Lewis Carroll (Charles Lutwidge Dodgson) (1832-1898)
Lewis Carroll was an English academic, mathematician and Anglican deacon. He is best known for two books, Alice’s Adventures in Wonderland and its sequel, Through the Looking-Glass. He is noted for his brilliant word play, nonsensical logic and fantasy. He invented the genre of literary nonsense.
The books are children’s books and very Victorian in their nature. In modern times there are record bestselling children’s authors like J.C. Rowling but a hundred and fifty years after the publication of Alice no other British children’s author has matched him for sales or fame. Indeed, the name ‘Lewis Carroll’ is probably the most recognisable English literary name after Shakespeare.
One of the things that has made Carroll rank among the world’s greatest writers is his books’ ability, even after a century and a half, to baffle critics and other experts in their quest to decode his various brainteasers, mathematical problems and riddles. Alice originates as a simple story told to the three daughters of one of Carroll’s friends but it is a sophisticated puzzle devised by an exceptionally intelligent writer with an exceptional degree of creativity and inventiveness.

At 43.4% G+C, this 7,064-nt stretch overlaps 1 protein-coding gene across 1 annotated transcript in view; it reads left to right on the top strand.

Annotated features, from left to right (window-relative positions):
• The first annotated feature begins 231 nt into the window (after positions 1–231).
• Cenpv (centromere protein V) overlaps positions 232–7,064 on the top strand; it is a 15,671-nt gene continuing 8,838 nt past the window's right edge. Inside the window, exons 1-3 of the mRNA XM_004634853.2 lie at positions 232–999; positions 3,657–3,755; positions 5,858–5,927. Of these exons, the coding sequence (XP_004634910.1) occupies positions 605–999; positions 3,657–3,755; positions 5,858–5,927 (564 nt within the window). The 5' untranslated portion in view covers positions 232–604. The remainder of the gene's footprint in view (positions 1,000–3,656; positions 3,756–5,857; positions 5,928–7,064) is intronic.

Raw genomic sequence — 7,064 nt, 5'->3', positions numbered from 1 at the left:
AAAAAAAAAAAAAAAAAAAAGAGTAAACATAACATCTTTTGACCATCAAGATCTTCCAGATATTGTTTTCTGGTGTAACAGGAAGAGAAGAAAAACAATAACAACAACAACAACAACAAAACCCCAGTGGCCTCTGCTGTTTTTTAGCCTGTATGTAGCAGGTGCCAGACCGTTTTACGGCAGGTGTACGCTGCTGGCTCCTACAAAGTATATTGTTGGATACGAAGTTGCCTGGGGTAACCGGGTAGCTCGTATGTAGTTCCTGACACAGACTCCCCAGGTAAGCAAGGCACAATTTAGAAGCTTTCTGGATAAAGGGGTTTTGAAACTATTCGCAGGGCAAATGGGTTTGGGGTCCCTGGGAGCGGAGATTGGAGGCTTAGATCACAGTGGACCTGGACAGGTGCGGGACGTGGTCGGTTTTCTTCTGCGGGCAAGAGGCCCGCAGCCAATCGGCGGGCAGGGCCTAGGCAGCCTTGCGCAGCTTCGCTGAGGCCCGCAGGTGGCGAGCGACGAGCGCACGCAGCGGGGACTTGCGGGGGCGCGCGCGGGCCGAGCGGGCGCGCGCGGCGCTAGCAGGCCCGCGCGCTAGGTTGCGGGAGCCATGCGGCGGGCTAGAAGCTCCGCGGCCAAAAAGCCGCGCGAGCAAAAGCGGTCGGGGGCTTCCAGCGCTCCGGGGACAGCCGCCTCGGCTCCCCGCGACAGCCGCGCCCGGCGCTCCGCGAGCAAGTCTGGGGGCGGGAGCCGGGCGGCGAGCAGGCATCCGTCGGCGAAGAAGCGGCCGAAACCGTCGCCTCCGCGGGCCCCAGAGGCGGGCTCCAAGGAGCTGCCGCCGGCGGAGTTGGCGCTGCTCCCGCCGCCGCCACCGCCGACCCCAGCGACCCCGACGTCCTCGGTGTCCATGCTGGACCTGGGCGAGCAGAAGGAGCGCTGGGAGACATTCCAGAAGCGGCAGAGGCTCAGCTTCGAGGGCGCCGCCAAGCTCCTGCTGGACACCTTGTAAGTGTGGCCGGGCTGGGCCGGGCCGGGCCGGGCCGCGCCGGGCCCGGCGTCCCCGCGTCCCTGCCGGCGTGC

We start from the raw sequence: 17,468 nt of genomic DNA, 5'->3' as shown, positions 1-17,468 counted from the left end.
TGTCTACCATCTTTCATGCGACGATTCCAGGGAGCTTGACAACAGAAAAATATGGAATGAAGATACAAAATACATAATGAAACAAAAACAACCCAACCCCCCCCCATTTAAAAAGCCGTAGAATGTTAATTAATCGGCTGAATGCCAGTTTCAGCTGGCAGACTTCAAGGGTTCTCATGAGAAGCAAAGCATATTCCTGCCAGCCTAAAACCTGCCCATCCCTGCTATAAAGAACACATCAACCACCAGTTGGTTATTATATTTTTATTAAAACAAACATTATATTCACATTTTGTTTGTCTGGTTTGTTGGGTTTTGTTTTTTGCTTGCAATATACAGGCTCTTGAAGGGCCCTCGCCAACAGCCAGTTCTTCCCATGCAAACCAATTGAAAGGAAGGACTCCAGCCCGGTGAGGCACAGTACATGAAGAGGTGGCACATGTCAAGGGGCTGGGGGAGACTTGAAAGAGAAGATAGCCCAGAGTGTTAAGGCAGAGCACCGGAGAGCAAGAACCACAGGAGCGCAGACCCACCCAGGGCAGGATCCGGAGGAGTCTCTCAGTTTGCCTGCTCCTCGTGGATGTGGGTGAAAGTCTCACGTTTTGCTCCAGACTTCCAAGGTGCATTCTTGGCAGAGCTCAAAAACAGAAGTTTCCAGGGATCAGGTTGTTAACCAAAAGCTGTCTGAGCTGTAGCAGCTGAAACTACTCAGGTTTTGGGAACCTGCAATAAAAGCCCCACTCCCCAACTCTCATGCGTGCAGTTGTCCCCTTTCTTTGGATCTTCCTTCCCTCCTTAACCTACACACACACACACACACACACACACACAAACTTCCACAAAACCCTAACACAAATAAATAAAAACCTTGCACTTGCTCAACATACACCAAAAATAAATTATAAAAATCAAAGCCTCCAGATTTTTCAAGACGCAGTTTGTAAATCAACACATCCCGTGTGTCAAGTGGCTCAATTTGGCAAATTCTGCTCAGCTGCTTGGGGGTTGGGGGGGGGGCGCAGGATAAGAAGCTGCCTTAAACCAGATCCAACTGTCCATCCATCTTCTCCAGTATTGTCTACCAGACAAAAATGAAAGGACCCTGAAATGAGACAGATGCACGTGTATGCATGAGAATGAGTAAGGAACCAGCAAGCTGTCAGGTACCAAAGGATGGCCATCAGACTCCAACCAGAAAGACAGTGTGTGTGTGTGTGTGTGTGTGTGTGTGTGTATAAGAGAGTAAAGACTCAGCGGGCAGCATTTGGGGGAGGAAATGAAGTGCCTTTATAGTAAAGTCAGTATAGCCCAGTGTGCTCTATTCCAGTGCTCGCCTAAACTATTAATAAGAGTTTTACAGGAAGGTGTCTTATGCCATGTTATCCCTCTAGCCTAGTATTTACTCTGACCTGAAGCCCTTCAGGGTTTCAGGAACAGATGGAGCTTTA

For more than a century now, Alice in Wonderland’s ambiguity and complexity have inspired film makers and theatre directors, fashion designers, dancers, photographers and other artists to make their own interpretations of the story. Walt Disney and Tim Burton have made film adaptations of Alice and Through the Looking-Glass, and new cinematic versions are being produced every couple of years. The Russian model Natalia Vodianova has posed as Alice for Vogue, and sculptor José de Creeft ‘s bronze statue of her stands in Central Park, New York. The other characters, The Queen of Hearts, the Mad-Hatter the grinning Cheshire cat, the neurotic White Rabbit, Tweedledee and Tweedledum, and other characters, are cult characters, among the most famous in all literature, more famous, even, than those of Charles Dickens.
Carroll’s poem, Jabberwocky, from Through the Looking-Glass, is the most famous nonsense poem in literature. It conveys its emotions and its actions effectively with none of the words having any meaning. Some of the words he made up, like ‘chortle,’ and ‘galumphing,’ have entered the English language.
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